Vitamin D supplements can lower the risk of cardiovascular disease and diabetes, according to a new study conducted by researchers from the University of Kansas, US.

The report, published in the American Journal of Cardiology, revealed that the significant benefits of the supplements were observed with people with vitamin D deficiency, and suggested that the vitamin can also increase survival for older people.

The researchers observed how vitamin D levels and supplementation may affect disease risk and mortality in 10,899 people classified as vitamin D deficient, and with an average age of 58, according to

The study associated deficiency with higher incidence of cardiovascular diseases, such as hypertension, coronary artery disease and diabetes, in addition to 164% higher risk of all-cause mortality.

According to the researchers, the findings could impact current guidelines as supplements providing minimum of 1,000 International Units (IU) per day may be required to avoid deficiency, while the Institute of Medicine recently raised the recommended daily allowance (RDA) to only 600 IU.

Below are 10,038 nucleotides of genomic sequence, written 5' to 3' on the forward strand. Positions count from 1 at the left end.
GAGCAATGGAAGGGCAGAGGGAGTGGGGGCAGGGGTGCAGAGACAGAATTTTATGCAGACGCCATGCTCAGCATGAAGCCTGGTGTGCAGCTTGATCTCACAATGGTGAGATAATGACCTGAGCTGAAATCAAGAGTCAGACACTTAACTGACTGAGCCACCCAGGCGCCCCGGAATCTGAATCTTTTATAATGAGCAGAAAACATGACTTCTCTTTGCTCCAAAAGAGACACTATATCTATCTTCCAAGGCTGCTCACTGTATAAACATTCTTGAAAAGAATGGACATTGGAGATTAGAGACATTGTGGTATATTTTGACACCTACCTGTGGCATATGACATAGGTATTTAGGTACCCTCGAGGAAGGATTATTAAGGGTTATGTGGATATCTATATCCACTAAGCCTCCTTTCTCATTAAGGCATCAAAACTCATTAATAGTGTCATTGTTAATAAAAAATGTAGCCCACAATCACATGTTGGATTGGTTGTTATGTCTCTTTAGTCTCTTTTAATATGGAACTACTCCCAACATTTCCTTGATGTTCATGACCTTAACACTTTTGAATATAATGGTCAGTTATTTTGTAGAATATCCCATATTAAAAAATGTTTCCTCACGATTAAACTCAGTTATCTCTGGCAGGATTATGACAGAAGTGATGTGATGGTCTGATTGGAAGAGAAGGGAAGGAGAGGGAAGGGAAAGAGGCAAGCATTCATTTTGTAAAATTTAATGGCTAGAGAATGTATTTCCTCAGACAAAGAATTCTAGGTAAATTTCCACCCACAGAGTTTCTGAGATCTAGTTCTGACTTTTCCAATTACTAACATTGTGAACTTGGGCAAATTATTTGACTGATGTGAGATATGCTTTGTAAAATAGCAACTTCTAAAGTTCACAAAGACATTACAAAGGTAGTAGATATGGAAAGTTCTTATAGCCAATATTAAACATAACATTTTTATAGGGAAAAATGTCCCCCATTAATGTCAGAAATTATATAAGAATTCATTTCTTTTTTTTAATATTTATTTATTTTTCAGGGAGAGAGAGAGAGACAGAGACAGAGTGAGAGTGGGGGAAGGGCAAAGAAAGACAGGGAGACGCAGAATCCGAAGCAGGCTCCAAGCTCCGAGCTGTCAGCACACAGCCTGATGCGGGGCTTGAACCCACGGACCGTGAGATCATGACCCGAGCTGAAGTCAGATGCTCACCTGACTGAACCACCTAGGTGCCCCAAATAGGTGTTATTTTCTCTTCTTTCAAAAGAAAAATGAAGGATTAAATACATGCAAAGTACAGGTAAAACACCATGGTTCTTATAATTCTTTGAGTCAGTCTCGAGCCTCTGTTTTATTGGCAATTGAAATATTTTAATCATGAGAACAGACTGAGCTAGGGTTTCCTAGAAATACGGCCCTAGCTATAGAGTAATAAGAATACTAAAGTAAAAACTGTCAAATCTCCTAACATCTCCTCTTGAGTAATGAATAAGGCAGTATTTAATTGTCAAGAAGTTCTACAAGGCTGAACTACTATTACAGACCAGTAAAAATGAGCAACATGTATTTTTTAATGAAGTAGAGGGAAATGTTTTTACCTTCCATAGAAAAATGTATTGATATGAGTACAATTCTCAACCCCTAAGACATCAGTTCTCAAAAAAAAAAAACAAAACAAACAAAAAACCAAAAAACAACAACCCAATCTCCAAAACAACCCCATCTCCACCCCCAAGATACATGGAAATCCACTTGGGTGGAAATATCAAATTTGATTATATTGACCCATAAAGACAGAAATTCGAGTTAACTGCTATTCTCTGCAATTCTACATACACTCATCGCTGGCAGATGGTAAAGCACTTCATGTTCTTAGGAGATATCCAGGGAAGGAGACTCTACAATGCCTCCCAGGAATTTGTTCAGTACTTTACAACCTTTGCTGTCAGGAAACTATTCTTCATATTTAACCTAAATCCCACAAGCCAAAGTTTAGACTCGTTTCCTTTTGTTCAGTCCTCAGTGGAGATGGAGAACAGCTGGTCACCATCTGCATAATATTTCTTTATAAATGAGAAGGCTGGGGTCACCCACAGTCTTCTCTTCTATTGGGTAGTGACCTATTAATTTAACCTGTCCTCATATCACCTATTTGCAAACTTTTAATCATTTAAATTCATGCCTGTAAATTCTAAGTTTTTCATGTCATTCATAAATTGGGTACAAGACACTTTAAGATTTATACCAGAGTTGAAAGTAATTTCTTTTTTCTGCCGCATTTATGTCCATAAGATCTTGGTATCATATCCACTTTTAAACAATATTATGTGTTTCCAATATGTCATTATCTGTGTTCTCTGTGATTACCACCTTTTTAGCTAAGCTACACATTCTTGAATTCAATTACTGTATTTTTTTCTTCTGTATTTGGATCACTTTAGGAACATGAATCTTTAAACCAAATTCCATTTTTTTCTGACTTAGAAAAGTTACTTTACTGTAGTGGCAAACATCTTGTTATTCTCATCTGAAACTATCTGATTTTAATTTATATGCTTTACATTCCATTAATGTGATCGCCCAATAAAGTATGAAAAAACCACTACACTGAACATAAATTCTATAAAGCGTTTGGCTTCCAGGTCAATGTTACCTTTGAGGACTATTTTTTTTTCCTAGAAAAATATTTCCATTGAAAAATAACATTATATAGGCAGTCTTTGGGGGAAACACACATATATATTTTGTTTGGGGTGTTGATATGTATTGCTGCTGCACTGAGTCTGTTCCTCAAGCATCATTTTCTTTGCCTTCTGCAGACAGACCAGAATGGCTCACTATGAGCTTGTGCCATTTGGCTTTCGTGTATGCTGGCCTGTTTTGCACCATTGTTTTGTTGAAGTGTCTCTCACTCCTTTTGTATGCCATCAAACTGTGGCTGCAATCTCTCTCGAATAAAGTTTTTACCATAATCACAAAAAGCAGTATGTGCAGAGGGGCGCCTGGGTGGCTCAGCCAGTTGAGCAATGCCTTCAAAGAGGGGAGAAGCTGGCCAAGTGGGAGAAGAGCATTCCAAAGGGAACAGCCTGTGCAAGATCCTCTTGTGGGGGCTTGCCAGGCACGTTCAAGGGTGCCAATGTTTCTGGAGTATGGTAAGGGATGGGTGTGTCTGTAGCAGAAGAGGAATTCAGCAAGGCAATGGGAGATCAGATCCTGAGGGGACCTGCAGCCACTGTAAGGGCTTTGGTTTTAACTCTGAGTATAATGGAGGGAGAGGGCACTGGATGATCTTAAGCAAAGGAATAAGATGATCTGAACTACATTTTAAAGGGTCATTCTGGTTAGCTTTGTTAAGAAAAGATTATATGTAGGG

The report further states that the strategies for population-based supplementation programmes could prove beneficial since vitamin D deficiency is extensive; however the previous studies evaluating vitamin D supplementation have not been beneficial.

Various studies on this vitamin supplementation have used doses of 400 to 800 IU, which might not be sufficient to ascertain optimal serum levels, the study said.

Vitamin D refers to two biologically inactive precursors – D3 or cholecalciferol, and D2or ergocalciferol, both transformed in the liver and kidneys into 25- hydroxyvitamin D (25(OH)D), the non-active ‘storage’ form, and 1,25-dihydroxyvitamin D (1,25(OH)2D), the biologically active form.

Though human body manufactures vitamin D on exposure to sunshine, the deficiency in adults can lead to precipitate or exacerbate osteopenia, osteoporosis, muscle weakness, fractures, common cancers, autoimmune diseases, infectious diseases and cardiovascular diseases.